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IADD June LuncheonStaying Ahead of the Curve
IADD News

 HOUSTON — Pumping a barrel of oil out of the Eagle Ford Shale could get $10 to $15 cheaper by summer 2016 as service companies cut costs and operators tune up their wells, analysts say.

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Saudi Arabia expanded its share of China’s oil market last month, outpacing rival producers as they compete to meet record demand from the world’s biggest energy consumer.

China’s imports from the Middle East producer jumped 37 percent from a year earlier to the highest level since July 2013, according to customs data. The world’s biggest crude exporter was the No. 1 supplier to the Asian nation, accounting for 17.4 percent of its overseas purchases, up from 15.1 percent in March. The next three largest sellers — Russia, Iran and Angola — lost market share. 

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U.S. Rig Count is down 3 rigs from last week to 885, with oil rigs down 1 to 659, gas rigs down 1 to 222, and miscellaneous rigs down 1 to 4.

U.S. Rig Count is down 972 rigs from last year at 1857, with oil rigs down 869, gas rigs down 103, and miscellaneous rigs unchanged at 4.


The U.S. Offshore rig count is 29, down 5 rigs from last week, and down 31 rigs year over year. 

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 With petroleum prices down 50 percent over the past year, many analysts and pundits are predicting the end of America’s shale oil boom. Recent headlines include: “Oil Price Fall Forces North Dakota to Consider Austerity” (New York Times); “Oil Price Drop Hurts Spending on Business Investments” (Wall Street Journal); “The American Oil Boom Won’t Last Long at $65 per Barrel” (Bloomberg Business); and “The Shale Oil Revolution Is in Danger” (Fortune).

High prices, shale skeptics argue, created a bubble of activity in unsustainably expensive shale fields. As shale-related businesses contract, consolidate, and adjust to the new price regime, a major shale bust is inevitable, they add, with ghost towns littering idle fields from Texas to North Dakota.

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Apache Corp. (APA) is reloaded and ready for what lies ahead, said Faron Thibodeaux, vice president of the company's Permian Basin region.

The Houston company projects its 2015 capex in North America will be about $2.1- to $2.3 billion with "a lion’s share" for the Permian Basin, Thibodeaux told attendees at Hart Energy's DUG Permian conference on May 20.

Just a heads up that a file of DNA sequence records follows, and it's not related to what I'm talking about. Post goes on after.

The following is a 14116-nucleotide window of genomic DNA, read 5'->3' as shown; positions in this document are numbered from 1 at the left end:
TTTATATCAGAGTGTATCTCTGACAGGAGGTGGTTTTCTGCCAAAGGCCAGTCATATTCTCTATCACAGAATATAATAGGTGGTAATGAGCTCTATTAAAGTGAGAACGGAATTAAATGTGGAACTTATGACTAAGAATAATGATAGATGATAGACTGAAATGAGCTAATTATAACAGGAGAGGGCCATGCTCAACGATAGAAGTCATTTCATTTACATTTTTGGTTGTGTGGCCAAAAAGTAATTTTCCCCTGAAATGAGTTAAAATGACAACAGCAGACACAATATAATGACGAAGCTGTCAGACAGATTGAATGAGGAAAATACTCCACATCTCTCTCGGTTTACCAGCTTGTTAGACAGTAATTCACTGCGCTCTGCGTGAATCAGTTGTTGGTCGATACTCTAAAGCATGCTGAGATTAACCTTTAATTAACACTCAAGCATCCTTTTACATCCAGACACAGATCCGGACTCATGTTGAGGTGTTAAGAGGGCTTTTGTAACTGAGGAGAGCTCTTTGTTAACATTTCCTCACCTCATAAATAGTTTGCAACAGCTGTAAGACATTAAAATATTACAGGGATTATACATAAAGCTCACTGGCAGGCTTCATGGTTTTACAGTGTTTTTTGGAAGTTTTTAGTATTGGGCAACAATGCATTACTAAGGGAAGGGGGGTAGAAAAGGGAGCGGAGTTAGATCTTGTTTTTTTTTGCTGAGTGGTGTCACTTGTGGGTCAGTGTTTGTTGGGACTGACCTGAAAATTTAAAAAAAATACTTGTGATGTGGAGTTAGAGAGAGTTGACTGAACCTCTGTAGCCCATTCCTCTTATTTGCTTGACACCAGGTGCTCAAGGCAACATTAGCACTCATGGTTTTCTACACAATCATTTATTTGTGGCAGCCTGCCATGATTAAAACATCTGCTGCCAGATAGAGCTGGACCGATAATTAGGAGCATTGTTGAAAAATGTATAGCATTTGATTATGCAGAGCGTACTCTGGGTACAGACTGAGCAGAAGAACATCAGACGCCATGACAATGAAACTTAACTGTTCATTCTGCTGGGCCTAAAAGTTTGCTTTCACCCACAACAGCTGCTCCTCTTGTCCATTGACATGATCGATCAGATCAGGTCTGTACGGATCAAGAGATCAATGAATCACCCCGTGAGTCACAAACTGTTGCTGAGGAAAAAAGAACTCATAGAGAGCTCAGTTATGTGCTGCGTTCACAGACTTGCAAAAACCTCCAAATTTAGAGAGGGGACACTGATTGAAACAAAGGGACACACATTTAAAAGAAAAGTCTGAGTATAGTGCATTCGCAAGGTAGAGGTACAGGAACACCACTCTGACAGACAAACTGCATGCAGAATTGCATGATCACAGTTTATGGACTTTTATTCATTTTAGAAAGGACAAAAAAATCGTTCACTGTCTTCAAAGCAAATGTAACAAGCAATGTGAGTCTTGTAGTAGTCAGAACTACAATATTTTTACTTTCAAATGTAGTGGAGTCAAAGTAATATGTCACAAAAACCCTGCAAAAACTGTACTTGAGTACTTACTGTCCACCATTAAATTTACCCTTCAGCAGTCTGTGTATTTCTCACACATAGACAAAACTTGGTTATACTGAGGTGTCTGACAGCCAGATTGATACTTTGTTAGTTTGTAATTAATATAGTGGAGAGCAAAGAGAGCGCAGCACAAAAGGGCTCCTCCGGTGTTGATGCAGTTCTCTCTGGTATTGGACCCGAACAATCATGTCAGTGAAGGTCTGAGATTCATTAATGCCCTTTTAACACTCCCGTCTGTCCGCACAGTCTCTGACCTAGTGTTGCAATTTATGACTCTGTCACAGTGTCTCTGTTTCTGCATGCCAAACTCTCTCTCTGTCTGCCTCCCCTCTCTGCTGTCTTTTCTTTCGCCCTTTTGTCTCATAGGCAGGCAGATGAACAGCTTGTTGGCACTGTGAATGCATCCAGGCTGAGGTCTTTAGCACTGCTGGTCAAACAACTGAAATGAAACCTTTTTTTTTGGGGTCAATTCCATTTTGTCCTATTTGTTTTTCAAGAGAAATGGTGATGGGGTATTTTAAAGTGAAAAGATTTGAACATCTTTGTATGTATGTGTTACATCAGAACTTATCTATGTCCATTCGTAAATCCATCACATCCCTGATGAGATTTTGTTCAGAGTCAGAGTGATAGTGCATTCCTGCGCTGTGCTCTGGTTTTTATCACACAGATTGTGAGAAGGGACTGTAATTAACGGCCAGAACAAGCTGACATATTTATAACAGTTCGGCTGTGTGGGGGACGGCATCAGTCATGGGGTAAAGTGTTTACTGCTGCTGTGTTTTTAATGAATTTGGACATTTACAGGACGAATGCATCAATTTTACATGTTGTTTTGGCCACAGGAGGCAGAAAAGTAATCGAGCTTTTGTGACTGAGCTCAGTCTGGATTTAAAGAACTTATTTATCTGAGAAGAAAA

"We’re just not emphasizing the Permian at Apache, we’ve emphasized it and will continue to grow it in the future," he said.
 

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 IVAN MARTEN: The low-oil-price environment that has prevailed in recent months has presented significant short-term challenges, including squeezed margins and collapsing activity levels, to producers of U.S. shale oil. We believe, however, that an extended period of low oil prices might actually help reset the industry, in terms of the characteristics and pace of its growth, for the better and place it on a more sustainable development path for the medium term. We see four reasons to believe that this could be the case.

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HOUSTON – Adapting the technology that powered the shale oil boom in Texas to the deserts of Saudi Arabia and elsewhere could produce 141 billion barrels of crude, research firm IHS said Thursday.

Horizontal drilling and hydraulic fracturing, alongside other technological breakthroughs in recent years, could pump that much oil out of 170 older, largely unproductive fields around the world, from the Middle East to Latin America to Russia. 

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The Great Crew Change used to be a phenomenon that everyone in the oil and gas industry could easily describe. When it was referenced, people knew it referred to the large age gap in the oil & gas workforce, where most engineers and geoscientists were either over 55 or under 35. Seems simple enough, right? 

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U.S. Rig Count is down 6 rigs from last week to 888, with oil rigs down 8 to 660, gas rigs up 2 to 223, and miscellaneous rigs unchanged at 5.

U.S. Rig Count is down 973 rigs from last year at 1861, with oil rigs down 871, gas rigs down 103, and miscellaneous rigs up 1. 

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The price of U.S. crude oil continued to rise to more than $61 a barrel on Wednesday morning after a federal report showed that American oil inventories dipped again last week.

U.S. crude inventories declined by 2.2 million barrels from the week prior, which had seen a dip of nearly 4 million barrels. U.S. refinery inputs last week also decreased an average of 379,000 barrels a day from the previous week, according to the U.S. Energy Information Administration update. Refineries operated at more than 91 percent capacity last week.

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